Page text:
At the bottom of the list of categories is an additional option: the 'Marker List' function works like any other category, displaying a list of markers you've added to the map, some details, and options such as for removing them. If markers have been added then clicking one in the list allows a quick way to move the focus of the map. Markers can be added while browsing an object's full tag information, or by clicking on the map and selecting the appropriate option from the context menu which is displayed beside the mouse pointer. Markers aren't directly associated with an object, simply having a position on the map.
Markers can sometimes be dragged around to alter their position, but this function isn't always reliable (at February 2013).
Below the Markers category are the words 'More categories'.
Clicking 'More categories' make a set of very valuable additional options available. It brings up a list of additional categories which you can add to the list in the left column. Many of these additional categories are for more specialist use. They are defined by ordinary OpenStreetBrowser users. Descriptions of these are available on the page: OpenStreetBrowser/Category_list.
If a suitable category is not available for the use you desire you can create a new one with an option at the bottom of the 'More categories' window. For information on creating new categories or editing existing ones see later in these instructions.
Clicking the map leads to a small menu appearing. You can change which mouse button has this effect in the 'Options' (accessed by clicking 'Options' at the bottom of the left column).
A key option is the first, titled 'What's here?'. (The other options which appear in this menu are discussed elsewhere - they relate to markers and the navigation function.)
Choosing this leads to the display of a list of any objects on the map at this position (appearing in the left column), whether they are displayed on the base map or not. Hovering the mouse pointer over the items in this list leads to them being highlighted on the map (in grey). Clicking on one of the items on the list leads to the display of the same information about that object as is described in the section 'Browsing individual objects' (in these instructions, above).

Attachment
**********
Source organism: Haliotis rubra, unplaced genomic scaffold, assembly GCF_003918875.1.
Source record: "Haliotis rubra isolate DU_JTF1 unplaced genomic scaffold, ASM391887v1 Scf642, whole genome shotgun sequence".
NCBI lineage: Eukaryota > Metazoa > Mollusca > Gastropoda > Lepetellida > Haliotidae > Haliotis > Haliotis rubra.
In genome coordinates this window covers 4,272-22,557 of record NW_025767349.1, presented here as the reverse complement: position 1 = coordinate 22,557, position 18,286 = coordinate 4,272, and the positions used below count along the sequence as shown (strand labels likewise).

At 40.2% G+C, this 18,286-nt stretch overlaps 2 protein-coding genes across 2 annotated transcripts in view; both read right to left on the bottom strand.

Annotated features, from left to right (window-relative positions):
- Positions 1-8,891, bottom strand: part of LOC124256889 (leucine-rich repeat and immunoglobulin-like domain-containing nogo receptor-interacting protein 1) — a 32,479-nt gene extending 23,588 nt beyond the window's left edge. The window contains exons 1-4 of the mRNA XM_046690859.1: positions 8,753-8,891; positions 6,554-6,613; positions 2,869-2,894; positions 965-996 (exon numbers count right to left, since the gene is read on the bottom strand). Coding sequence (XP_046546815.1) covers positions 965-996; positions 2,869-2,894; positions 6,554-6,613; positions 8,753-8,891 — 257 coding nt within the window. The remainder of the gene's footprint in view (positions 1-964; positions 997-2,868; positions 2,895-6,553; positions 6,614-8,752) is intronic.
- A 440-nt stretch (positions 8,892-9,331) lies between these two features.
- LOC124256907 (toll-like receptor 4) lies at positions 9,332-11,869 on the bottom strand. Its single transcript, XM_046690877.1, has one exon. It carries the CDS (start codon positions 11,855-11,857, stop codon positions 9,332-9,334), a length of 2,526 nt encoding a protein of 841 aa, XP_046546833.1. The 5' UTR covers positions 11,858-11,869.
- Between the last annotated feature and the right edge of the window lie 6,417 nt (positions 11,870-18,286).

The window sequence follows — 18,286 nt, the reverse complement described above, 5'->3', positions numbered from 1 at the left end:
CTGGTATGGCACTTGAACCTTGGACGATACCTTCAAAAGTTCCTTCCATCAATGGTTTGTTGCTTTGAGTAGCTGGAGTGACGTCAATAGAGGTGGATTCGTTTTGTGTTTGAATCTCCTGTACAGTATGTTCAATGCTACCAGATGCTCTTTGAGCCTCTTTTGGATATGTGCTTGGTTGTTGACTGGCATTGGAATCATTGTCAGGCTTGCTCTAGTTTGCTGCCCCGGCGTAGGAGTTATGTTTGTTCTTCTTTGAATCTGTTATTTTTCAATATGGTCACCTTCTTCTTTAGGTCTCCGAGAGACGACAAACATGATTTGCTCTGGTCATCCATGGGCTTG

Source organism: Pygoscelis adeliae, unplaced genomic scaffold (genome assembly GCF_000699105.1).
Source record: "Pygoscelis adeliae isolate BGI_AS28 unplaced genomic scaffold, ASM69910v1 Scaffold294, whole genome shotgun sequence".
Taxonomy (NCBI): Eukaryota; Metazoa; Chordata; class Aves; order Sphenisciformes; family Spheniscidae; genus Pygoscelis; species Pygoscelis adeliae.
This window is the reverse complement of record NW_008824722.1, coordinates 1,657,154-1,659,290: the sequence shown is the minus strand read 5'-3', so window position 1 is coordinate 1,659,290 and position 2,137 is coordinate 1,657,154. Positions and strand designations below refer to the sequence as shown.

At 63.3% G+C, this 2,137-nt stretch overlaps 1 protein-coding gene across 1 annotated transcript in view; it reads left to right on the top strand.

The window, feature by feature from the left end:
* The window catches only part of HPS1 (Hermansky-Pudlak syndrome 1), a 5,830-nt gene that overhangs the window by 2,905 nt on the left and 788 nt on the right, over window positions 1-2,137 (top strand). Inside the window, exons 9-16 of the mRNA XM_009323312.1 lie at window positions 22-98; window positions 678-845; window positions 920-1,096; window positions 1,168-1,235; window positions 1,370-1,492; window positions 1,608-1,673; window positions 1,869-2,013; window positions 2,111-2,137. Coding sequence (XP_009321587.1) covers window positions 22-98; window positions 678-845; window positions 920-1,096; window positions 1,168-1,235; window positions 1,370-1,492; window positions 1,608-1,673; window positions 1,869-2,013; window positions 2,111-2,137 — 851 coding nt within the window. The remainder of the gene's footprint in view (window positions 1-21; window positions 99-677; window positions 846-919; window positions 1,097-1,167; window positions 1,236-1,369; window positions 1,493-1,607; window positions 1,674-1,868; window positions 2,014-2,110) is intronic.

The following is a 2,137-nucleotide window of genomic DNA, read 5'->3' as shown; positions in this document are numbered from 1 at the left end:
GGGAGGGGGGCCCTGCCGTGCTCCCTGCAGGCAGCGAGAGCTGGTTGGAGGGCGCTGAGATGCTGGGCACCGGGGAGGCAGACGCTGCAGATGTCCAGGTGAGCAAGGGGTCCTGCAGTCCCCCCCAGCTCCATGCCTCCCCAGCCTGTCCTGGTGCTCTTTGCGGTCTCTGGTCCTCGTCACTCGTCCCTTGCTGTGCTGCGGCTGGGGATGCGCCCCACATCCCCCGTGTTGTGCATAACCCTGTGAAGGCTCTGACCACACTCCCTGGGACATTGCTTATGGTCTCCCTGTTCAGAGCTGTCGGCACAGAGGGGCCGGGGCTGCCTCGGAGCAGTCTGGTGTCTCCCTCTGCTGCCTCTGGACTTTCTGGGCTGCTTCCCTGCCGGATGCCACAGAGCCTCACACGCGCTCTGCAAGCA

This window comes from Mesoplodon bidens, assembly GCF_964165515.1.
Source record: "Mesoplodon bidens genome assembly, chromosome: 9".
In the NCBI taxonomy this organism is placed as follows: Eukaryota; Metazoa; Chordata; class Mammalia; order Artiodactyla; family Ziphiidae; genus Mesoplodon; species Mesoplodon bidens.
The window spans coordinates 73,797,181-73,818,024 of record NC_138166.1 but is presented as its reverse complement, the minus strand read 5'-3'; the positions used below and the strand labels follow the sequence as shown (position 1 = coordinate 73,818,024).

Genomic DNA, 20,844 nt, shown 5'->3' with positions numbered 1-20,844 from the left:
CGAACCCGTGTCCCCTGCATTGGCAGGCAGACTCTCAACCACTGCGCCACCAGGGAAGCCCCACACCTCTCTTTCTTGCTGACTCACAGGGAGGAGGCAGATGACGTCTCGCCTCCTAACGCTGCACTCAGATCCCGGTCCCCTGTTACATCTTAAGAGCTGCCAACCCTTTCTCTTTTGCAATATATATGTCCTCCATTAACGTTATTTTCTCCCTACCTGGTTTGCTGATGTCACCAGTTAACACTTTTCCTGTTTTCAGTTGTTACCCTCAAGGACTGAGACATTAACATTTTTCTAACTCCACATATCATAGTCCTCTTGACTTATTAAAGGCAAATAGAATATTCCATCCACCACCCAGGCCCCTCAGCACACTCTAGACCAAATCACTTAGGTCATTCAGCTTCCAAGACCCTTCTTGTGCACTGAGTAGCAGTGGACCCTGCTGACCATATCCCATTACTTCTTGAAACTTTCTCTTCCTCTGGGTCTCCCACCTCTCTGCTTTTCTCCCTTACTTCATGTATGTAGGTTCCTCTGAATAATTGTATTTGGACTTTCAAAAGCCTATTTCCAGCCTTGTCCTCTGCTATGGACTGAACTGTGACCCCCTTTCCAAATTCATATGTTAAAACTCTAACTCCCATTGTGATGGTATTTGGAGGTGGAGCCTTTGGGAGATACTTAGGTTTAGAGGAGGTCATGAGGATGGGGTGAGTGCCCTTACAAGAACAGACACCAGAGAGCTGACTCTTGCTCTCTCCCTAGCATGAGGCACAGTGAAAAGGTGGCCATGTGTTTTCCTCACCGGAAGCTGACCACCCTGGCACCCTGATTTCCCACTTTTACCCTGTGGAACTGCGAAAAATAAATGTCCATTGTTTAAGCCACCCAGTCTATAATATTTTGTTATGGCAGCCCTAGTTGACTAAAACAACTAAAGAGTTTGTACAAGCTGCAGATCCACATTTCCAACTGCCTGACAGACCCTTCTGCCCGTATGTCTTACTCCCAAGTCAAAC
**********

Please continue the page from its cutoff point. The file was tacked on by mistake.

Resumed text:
Often objects are listed as 'unnamed' as they are mapped, but have no name tag in the OpenStreetMap database.
Some objects may be larger than the map window (for example the shape formed by a city boundary if you are viewing only a small part of the city). Sometimes hovering the mouse pointer over one of these objects results in no grey highlighting and on other occasions the whole map display is highlighted grey. Clicking on such an item in the list may lead to the map window zooming out to display the whole object.
Note that after clicking on items listed using 'what's here' there is no button to return to this list after doing so. Clicking your web browser's 'back' button works fine for this, although this does not return the map view to the same place (if it has zoomed out). To avoid losing the initial view you can open a new window/tab instead - in most browsers it is possible to click an item on the list with the right hand mouse button, and then to select to open a new window/tab (holding a normal keyboard key to achieve the same thing may not work).
Toolboxes (the icons just below the logo)
Search is for searching for places (actually the names of any items on OpenStreetMap). When a list of places is displayed then hovering the mouse above a place name on the list results in a dot appearing on the map, so long as that place is currently in view.
Clicking on an item in the list has the normal effect – zooming (assuming default options are set) the map display to the object and displaying the full set of the object's tags.
The navigation button brings up a set of options for navigation.
A route is created by adding markers to the map for points to be visited. The 'home' marker (displays a house symbol) is for the route beginning. The 'destination' marker (displays a chequered flag symbol) is for the route end. Additional points to be visited on the route are 'via' points (display is of an arrow).